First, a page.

Friday, May 1, 2015

On the Forensic Trail - Master Boot Record (MBR)

[This is the 2nd in a multi-part series titled "On the Forensic Trail".  My goal with this series is to introduce my PowerShell Forensics module called PowerForensics, and the forensic artifacts that it parses.  This post covers the Master Boot Record, a disk structure that describes the logical layout of the disk in the form of partitions, and how to use PowerForensics to inspect it.]

For help with downloading/installing PowerForensics please visit the Installing PowerForensics article.

Master Boot Record is the name given to the first sector (typically 512 bytes) of a physical disk. Technet states that the MBR is "the most important data structure on the disk".  The MBR itself contains boot code, a disk signature, the partition table, and an end of sector marker which is always 0x55AA.

For a detailed breakdown of the MBR please see the poster above.

Windows Boot Order
Before diving into the MBR's boot code, it is important to review the boot order for Windows Operating Systems.

1.  The BIOS and CPU initiate the Power-on self-test (POST)
2.  The BIOS searches for a boot device (HDD, Floppy, CD, etc.)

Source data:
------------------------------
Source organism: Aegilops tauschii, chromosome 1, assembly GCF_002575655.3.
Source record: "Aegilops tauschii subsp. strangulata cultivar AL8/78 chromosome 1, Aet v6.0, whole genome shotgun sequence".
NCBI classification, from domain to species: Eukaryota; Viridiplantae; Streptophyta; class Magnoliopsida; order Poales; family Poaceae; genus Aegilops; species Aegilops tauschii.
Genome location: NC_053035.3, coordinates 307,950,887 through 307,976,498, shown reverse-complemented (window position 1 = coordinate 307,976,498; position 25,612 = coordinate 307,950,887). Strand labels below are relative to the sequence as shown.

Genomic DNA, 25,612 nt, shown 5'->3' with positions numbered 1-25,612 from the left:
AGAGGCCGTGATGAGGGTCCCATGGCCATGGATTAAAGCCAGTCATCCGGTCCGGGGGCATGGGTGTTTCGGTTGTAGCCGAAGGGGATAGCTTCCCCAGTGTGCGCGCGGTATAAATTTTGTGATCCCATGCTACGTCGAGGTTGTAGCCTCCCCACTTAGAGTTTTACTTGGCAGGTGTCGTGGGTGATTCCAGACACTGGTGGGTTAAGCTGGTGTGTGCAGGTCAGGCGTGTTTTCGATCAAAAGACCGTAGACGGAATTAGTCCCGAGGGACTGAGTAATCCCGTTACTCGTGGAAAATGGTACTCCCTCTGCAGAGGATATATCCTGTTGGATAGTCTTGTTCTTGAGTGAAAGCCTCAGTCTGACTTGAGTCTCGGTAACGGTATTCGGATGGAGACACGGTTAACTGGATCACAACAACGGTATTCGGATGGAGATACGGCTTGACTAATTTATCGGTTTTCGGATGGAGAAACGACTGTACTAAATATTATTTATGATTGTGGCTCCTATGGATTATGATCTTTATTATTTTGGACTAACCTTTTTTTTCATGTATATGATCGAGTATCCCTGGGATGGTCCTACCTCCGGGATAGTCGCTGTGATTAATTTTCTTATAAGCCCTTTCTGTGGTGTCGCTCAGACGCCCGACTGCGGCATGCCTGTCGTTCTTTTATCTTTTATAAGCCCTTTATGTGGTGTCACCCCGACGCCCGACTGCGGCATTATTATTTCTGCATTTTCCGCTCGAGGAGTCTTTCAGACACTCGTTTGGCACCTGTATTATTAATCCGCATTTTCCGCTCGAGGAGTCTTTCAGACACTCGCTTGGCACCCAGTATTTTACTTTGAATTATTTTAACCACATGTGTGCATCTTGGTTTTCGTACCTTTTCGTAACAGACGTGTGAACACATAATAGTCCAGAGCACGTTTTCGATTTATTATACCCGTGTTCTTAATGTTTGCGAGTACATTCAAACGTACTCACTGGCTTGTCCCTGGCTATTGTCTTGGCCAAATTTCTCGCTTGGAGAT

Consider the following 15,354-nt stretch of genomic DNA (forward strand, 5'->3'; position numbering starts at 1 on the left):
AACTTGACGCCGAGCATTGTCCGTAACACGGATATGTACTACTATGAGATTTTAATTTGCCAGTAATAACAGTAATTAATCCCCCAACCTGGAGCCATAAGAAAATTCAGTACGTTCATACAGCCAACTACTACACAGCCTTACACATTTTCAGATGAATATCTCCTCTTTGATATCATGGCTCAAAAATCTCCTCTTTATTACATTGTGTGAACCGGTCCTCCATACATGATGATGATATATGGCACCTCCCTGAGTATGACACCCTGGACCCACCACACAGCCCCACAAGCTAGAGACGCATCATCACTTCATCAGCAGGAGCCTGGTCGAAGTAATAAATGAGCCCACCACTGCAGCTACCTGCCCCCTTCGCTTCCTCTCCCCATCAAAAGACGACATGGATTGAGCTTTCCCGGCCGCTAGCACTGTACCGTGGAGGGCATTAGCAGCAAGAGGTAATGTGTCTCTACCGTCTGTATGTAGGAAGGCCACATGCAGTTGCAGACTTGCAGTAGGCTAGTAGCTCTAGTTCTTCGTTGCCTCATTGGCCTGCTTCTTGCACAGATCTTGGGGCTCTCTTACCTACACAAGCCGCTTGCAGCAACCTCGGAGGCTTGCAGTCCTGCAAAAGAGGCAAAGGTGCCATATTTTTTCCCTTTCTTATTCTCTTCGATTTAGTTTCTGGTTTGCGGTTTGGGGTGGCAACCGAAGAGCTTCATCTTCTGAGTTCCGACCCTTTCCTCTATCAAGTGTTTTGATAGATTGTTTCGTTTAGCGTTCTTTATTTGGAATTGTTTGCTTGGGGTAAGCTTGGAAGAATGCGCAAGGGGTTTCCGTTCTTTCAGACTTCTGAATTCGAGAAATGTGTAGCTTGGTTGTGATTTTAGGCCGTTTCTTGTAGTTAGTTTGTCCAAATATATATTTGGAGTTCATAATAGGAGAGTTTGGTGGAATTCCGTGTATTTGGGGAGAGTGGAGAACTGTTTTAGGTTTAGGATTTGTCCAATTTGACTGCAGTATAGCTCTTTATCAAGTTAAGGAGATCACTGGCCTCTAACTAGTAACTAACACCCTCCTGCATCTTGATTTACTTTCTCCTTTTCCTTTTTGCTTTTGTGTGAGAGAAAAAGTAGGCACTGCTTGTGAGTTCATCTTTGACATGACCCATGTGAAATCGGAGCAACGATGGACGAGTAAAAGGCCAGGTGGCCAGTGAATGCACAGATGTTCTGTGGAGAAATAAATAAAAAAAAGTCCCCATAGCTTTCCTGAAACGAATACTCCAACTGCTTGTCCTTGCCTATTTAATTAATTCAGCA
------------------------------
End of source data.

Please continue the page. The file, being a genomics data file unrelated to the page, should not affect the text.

3.  The BIOS reads the first sector of the device (Master Boot Record) into memory, and transfers CPU execution to that memory address.

Now that we have covered the boot process, lets look at what happens once the CPU transfers execution to the MBR.

Boot Code
The goal of the Master Boot Record's boot code is to find the bootable partition and transfer execution to it.  To find the bootable partition the following checks must occur:

1.  Search for an active partition (where the partition status is 0x80 or "Bootable")
2.  Checks that no other partitions are marked as bootable
3.  If partition is the only bootable partition, then the boot code will read the partition's Volume Boot Record (first sector, 512 bytes, of the partition) and transfer CPU execution to that memory address.
4.  The VBR is checked for the proper end signature (0xAA55).

If steps 2 - 4 fail then an execution is halted and an error message is displayed.  Below are the error messages for each step.

Step 2: If another partition is marked as bootable, the message "Invalid partition table" is displayed.
Step 3: If there is a problem loading the VBR, the message "Error loading operating system" is displayed.
Step 4: If the end signature is not present, the message "Missing operating system" is displayed.

Now that the we have covered how the boot code interacts with the partition table, lets talk about the structure of the partition table and its entries.

Partition Table
The partition table is a 64 byte structure made up of 4 0x10 (16) byte partition entries. The fixed size of the partition table limits the OS to 4 partitions, but modern OS have built in the capability for many more partitions through a concept called extended partitions.